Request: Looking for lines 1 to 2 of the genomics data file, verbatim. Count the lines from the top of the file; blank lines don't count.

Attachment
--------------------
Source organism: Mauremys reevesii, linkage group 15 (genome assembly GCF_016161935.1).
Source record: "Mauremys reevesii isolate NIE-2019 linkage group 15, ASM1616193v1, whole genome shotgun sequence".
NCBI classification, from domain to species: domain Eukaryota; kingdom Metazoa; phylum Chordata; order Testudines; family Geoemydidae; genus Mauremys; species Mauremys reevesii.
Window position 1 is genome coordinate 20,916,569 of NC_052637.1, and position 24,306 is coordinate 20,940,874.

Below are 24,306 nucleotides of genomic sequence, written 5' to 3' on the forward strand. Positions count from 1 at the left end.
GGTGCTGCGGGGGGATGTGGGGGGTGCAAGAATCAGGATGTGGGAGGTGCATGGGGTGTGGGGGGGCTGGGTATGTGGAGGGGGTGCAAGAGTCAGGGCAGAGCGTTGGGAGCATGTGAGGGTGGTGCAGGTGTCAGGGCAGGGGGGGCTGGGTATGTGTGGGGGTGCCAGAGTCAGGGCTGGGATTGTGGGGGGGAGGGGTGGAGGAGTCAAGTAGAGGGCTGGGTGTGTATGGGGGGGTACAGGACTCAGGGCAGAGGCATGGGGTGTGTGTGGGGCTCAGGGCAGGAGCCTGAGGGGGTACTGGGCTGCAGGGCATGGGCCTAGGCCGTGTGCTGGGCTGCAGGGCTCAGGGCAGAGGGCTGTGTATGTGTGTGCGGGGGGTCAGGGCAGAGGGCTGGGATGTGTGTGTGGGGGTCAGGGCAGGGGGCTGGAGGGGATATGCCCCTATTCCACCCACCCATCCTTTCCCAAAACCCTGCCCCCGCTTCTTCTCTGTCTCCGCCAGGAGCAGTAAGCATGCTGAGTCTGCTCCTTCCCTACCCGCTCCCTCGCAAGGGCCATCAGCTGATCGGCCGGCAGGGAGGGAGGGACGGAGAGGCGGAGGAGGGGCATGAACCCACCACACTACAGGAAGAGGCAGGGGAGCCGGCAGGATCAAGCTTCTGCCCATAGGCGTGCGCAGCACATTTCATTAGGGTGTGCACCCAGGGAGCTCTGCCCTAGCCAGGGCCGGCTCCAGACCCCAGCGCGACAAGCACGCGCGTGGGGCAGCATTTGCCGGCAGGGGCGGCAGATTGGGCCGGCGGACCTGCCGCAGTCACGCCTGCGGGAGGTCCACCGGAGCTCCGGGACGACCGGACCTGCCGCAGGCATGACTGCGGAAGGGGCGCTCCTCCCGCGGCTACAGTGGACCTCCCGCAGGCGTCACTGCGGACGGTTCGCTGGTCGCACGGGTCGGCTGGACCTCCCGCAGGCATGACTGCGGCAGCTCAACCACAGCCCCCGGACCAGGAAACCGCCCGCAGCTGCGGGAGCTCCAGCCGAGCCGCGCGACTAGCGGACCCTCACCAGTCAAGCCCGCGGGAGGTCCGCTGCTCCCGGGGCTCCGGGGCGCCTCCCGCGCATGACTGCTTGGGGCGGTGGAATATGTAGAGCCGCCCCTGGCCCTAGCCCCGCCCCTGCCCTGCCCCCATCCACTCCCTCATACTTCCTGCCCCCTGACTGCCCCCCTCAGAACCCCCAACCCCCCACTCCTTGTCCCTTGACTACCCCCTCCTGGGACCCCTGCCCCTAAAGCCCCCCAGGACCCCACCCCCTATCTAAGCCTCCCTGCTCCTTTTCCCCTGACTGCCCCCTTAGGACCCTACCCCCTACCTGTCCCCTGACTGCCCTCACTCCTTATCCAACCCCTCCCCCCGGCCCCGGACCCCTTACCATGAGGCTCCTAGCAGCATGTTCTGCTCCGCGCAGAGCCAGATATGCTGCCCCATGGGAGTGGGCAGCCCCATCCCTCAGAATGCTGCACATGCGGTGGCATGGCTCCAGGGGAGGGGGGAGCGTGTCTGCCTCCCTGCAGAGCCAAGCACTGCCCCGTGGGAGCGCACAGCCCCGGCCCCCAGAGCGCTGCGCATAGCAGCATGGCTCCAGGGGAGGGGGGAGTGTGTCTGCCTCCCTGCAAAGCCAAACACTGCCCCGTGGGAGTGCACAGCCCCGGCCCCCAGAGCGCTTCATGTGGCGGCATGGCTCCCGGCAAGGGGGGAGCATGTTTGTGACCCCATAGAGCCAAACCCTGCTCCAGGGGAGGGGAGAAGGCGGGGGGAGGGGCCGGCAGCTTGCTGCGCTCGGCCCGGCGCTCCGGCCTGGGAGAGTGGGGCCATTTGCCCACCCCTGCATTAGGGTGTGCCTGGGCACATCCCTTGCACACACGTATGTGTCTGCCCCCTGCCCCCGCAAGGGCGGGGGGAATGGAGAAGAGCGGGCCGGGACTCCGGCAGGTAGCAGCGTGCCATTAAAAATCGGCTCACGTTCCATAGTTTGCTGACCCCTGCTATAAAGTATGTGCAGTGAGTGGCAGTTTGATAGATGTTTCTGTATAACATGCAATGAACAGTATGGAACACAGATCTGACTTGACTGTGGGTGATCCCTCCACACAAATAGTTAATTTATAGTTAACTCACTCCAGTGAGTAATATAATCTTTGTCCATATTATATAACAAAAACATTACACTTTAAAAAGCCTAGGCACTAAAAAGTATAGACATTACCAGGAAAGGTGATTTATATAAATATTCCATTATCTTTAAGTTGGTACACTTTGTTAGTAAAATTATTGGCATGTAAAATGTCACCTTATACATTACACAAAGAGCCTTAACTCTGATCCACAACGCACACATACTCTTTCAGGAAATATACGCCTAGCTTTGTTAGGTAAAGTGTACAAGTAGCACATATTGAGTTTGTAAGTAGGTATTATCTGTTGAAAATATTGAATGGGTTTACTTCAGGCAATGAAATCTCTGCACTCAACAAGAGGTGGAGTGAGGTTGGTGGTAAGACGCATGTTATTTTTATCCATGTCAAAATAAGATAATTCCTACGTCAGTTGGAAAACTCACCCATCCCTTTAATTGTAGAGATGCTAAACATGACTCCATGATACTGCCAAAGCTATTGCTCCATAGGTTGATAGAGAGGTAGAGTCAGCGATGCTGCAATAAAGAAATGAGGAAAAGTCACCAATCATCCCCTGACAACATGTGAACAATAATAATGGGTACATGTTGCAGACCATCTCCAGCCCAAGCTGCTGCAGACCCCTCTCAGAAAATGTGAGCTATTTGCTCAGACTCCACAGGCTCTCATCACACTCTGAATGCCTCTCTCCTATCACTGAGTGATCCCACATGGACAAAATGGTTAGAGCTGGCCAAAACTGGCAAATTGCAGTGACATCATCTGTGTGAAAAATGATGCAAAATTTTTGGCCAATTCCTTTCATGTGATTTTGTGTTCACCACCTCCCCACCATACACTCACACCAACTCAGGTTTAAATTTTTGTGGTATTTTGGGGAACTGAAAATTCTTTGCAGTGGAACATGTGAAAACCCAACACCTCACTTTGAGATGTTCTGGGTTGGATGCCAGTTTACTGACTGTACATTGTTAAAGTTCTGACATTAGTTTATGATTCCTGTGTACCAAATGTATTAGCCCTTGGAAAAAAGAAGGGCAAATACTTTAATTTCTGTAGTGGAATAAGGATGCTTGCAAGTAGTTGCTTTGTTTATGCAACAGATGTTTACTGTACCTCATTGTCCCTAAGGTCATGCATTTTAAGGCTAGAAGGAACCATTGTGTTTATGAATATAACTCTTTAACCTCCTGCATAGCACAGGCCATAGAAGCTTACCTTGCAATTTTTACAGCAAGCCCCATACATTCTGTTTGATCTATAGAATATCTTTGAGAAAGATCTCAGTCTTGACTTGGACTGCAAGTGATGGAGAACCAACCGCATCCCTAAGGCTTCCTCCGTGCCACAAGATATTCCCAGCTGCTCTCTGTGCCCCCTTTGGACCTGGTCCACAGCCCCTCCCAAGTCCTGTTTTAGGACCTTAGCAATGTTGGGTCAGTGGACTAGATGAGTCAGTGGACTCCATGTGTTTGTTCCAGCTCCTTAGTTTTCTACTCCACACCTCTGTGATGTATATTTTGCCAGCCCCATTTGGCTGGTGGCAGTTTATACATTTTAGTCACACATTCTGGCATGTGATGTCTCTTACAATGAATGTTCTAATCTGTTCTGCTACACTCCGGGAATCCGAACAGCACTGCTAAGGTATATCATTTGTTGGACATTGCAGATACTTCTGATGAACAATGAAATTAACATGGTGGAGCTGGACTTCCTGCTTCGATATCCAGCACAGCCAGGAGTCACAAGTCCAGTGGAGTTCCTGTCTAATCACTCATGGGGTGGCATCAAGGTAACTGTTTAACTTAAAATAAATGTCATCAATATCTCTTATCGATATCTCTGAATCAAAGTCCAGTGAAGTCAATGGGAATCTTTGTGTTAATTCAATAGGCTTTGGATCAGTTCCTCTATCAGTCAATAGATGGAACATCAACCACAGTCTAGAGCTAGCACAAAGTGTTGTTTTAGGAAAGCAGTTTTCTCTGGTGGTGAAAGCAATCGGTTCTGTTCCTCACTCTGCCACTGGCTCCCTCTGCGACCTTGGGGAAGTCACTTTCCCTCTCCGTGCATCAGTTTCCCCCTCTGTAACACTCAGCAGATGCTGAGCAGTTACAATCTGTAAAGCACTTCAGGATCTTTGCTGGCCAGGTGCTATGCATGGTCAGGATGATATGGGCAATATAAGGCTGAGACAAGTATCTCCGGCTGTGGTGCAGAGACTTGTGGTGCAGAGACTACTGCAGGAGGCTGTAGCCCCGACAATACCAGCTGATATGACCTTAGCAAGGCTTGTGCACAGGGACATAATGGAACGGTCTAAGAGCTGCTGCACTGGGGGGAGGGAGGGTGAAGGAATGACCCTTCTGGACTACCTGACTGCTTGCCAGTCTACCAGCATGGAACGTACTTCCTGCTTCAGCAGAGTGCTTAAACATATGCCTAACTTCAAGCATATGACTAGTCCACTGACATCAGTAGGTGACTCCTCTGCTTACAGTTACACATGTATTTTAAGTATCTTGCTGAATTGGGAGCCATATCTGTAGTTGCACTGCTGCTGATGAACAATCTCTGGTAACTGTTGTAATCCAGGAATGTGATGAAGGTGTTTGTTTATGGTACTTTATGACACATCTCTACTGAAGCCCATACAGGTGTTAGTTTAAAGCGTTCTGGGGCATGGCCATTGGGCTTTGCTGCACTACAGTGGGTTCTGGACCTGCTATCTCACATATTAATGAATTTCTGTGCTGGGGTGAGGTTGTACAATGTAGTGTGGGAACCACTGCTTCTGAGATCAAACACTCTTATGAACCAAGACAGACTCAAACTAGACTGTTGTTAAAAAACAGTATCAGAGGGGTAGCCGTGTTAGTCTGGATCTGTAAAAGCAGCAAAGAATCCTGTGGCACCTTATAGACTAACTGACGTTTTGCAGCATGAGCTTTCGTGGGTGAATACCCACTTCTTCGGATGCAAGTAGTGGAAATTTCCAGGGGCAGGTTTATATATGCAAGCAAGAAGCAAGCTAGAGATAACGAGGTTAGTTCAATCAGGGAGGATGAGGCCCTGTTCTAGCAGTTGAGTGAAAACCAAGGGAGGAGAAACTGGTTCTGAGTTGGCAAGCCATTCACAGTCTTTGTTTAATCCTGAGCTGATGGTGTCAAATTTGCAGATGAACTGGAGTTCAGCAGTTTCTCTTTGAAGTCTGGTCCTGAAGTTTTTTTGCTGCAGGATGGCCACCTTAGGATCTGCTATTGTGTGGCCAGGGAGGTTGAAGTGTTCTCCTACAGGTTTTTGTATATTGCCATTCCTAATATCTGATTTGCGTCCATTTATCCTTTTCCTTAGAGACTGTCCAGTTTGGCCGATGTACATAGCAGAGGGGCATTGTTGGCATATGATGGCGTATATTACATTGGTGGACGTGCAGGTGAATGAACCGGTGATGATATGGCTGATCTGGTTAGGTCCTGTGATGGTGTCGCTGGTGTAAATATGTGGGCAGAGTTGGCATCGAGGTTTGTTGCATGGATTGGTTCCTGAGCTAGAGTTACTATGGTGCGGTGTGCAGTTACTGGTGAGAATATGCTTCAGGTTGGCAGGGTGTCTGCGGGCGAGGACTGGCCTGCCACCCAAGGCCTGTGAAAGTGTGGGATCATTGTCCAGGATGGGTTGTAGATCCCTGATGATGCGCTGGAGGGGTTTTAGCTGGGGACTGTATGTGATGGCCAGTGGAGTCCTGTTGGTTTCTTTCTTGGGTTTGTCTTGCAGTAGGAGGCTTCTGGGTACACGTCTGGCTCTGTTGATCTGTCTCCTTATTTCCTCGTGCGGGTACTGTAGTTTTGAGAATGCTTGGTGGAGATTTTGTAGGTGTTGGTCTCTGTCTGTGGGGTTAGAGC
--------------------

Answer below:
Source organism: Mauremys reevesii, linkage group 15 (genome assembly GCF_016161935.1).
Source record: "Mauremys reevesii isolate NIE-2019 linkage group 15, ASM1616193v1, whole genome shotgun sequence".